The Ghostly Hand & The Creepy Foot
James Thornhill, who I will write about in detail another time, was paid bugger-all to decorate his mate Christopher Wren’s Painted Hall (which I will also come onto at a later date.) He spent nineteen years being paid between £ 1 and £ 3 per square yard to lie on his back/ climb scaffolding/ crawl about on his hands and knees painting the various kings and queens who came and went in the duration of his massive project. He’d been saddled with “The Triumph of Peace And Liberty Over Tyranny,” “Apollo,” “The Four Seasons,” “The Signs of the Zodiac,” lists of benefactors, ships, cupids, sundry bigwigs; you name it, he painted it. He felt he needed his fun.
He painted himself – rather bigger than one or two of his patrons, I note, a grizzled old pensioner of 96 who was still being regularly had up before the beak for drunkenness, debauchery, profanity and bringing ladies of ill-repute into the hospital, depicting him as the sage and venerable ‘Winter’ – and, my favourite, reputedly taking King George I at his word, by painting George’s estranged wife literally under the carpet.
Queen Sophia had originally got herself in trouble back in Germany, where after being forced to marry her first cousin, reviled by the court and hated by her in-laws, she had allegedly (and frankly understandably)fallen into the arms of the dashingly-titled Swedish Count Philip Christoph Von Konigsmarck. He got himself killed and thrown into a river under extremely dubious circumstances for the pleasure; she merely got put in gaol for the rest of her life.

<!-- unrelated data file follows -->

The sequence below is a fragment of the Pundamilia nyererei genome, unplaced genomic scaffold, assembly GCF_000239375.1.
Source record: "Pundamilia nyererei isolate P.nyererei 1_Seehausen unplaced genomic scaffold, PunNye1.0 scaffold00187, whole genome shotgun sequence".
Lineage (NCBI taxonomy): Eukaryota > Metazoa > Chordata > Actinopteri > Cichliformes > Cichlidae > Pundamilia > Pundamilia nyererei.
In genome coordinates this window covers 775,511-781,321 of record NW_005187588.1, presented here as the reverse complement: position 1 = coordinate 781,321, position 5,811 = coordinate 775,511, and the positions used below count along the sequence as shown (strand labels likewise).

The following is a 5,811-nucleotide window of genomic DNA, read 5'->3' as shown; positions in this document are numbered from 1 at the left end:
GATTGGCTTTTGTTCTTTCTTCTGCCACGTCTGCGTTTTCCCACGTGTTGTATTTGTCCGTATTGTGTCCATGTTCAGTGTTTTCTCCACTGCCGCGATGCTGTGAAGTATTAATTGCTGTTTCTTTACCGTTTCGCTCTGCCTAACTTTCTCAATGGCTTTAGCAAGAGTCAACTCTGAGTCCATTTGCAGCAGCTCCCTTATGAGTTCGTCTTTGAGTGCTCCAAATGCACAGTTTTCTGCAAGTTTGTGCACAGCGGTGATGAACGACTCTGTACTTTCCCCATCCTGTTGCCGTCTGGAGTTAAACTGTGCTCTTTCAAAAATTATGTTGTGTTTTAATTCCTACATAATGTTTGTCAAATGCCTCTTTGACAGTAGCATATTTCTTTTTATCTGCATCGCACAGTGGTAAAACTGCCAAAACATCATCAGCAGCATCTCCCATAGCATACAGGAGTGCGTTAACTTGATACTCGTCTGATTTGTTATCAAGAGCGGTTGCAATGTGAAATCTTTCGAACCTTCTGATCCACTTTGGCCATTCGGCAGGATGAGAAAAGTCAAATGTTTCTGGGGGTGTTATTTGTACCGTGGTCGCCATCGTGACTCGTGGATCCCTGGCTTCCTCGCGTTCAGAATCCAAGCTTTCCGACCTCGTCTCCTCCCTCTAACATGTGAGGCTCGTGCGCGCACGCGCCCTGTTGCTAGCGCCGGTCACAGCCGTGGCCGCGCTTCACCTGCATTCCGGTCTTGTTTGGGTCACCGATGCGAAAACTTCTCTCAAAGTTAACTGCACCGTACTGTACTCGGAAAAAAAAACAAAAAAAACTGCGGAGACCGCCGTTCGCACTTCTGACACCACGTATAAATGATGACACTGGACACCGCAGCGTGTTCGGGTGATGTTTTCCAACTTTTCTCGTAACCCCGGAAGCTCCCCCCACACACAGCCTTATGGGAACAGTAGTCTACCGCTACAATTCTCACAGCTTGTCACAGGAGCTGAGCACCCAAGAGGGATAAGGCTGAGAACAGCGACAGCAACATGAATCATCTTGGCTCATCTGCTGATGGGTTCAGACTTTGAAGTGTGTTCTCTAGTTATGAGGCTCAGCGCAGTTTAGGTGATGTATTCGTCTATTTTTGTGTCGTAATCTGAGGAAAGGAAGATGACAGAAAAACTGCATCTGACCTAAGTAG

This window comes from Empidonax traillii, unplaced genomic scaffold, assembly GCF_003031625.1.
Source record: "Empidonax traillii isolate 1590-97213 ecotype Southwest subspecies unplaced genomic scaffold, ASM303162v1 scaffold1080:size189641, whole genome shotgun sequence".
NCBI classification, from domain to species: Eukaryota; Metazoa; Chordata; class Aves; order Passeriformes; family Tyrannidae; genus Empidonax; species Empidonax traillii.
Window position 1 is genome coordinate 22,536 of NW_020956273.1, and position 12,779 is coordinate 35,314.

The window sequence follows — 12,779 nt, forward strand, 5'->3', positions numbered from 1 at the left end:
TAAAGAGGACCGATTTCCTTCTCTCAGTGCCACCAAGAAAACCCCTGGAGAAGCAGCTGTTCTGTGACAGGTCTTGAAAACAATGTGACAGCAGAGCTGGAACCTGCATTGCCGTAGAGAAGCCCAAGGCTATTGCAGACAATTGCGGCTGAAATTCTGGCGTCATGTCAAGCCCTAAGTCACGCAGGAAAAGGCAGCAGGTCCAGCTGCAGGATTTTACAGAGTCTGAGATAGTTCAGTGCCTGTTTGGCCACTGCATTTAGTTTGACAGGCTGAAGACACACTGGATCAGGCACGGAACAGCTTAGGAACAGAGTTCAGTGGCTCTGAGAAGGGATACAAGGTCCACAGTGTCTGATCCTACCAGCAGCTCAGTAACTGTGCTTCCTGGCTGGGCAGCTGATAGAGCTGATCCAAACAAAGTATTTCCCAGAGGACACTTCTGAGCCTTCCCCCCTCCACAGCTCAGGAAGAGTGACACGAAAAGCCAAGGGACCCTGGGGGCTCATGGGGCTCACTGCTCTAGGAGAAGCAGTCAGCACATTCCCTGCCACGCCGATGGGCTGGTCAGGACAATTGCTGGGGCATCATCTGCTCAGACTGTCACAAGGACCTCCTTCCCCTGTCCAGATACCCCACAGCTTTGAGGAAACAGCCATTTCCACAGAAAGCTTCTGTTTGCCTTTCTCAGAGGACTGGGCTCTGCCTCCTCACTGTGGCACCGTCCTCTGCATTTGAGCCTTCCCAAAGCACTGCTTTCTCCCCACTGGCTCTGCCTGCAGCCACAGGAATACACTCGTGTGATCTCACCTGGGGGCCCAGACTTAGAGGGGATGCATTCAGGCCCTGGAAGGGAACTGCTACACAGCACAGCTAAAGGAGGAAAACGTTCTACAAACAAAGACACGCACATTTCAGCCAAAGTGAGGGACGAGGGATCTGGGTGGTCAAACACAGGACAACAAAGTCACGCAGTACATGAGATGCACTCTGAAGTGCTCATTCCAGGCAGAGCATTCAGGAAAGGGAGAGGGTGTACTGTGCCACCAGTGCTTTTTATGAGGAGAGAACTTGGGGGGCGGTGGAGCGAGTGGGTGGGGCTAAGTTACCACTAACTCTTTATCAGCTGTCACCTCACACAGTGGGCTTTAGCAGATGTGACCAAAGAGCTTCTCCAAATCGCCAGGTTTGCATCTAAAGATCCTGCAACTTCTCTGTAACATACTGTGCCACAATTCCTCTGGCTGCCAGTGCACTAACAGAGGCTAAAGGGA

But what’s sauce for the goose is rarely sauce for the gander too. When George added England to his list of realms, he came over (somewhat reluctantly – he didn’t like Britain and never learned to speak English) with a pair of mistresses, one very thin; the other rather fat. The British people, more shocked by his taste than his morals, nicknamed them The Maypole and The Elephant.
Thornhill, who by this time was getting a bit fed up with whitewashing out old monarchs and painting in the new models, asked King George if he wanted his wife in the picture. George, I understand, said that the artist could paint his wife under the carpet for all he cared.
Go to the back of Painted Hall and look at the picture of the King and his family. About halfway along you will see the ghostly image of a hand sticking out from the rug as Sophia refuses to be literally swept under the carpet of History…
There is another oddity about this particular part of the mural. Check out the king’s foot and where it’s pointing. Now move position and look at it again. Try the same thing once more. Now. I’ve heard of eyes that follow you around the room…